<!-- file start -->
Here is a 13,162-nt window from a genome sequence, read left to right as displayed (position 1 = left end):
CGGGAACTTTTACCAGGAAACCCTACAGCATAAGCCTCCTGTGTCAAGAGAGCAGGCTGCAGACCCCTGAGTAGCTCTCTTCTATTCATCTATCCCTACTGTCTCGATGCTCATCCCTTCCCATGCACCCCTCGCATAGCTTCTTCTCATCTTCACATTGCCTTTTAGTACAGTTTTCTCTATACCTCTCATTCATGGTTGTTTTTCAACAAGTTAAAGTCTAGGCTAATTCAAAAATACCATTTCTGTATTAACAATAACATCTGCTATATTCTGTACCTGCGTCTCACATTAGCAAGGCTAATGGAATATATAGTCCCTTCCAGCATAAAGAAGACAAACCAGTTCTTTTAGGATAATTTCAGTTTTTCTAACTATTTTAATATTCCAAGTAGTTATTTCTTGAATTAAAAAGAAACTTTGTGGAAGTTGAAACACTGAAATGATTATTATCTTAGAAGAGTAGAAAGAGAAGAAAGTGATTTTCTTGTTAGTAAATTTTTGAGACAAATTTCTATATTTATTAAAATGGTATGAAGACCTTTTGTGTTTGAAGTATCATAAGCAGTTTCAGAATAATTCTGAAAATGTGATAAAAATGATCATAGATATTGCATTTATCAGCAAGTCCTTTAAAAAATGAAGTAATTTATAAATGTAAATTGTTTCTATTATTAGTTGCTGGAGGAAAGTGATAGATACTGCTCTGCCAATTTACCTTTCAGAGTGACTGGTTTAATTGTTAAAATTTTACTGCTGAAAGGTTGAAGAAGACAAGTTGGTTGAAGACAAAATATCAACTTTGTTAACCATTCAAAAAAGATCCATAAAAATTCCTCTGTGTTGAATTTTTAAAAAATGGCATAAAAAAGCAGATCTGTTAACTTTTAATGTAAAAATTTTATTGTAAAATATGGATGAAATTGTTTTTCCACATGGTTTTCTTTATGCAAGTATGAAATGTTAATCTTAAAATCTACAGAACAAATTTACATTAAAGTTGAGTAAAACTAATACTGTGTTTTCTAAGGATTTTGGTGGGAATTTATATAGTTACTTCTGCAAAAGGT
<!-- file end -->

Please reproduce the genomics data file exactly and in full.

Here is a 13,162-nt window from a genome sequence, read left to right as displayed (position 1 = left end):
CGGGAACTTTTACCAGGAAACCCTACAGCATAAGCCTCCTGTGTCAAGAGAGCAGGCTGCAGACCCCTGAGTAGCTCTCTTCTATTCATCTATCCCTACTGTCTCGATGCTCATCCCTTCCCATGCACCCCTCGCATAGCTTCTTCTCATCTTCACATTGCCTTTTAGTACAGTTTTCTCTATACCTCTCATTCATGGTTGTTTTTCAACAAGTTAAAGTCTAGGCTAATTCAAAAATACCATTTCTGTATTAACAATAACATCTGCTATATTCTGTACCTGCGTCTCACATTAGCAAGGCTAATGGAATATATAGTCCCTTCCAGCATAAAGAAGACAAACCAGTTCTTTTAGGATAATTTCAGTTTTTCTAACTATTTTAATATTCCAAGTAGTTATTTCTTGAATTAAAAAGAAACTTTGTGGAAGTTGAAACACTGAAATGATTATTATCTTAGAAGAGTAGAAAGAGAAGAAAGTGATTTTCTTGTTAGTAAATTTTTGAGACAAATTTCTATATTTATTAAAATGGTATGAAGACCTTTTGTGTTTGAAGTATCATAAGCAGTTTCAGAATAATTCTGAAAATGTGATAAAAATGATCATAGATATTGCATTTATCAGCAAGTCCTTTAAAAAATGAAGTAATTTATAAATGTAAATTGTTTCTATTATTAGTTGCTGGAGGAAAGTGATAGATACTGCTCTGCCAATTTACCTTTCAGAGTGACTGGTTTAATTGTTAAAATTTTACTGCTGAAAGGTTGAAGAAGACAAGTTGGTTGAAGACAAAATATCAACTTTGTTAACCATTCAAAAAAGATCCATAAAAATTCCTCTGTGTTGAATTTTTAAAAAATGGCATAAAAAAGCAGATCTGTTAACTTTTAATGTAAAAATTTTATTGTAAAATATGGATGAAATTGTTTTTCCACATGGTTTTCTTTATGCAAGTATGAAATGTTAATCTTAAAATCTACAGAACAAATTTACATTAAAGTTGAGTAAAACTAATACTGTGTTTTCTAAGGATTTTGGTGGGAATTTATATAGTTACTTCTGCAAAAGGT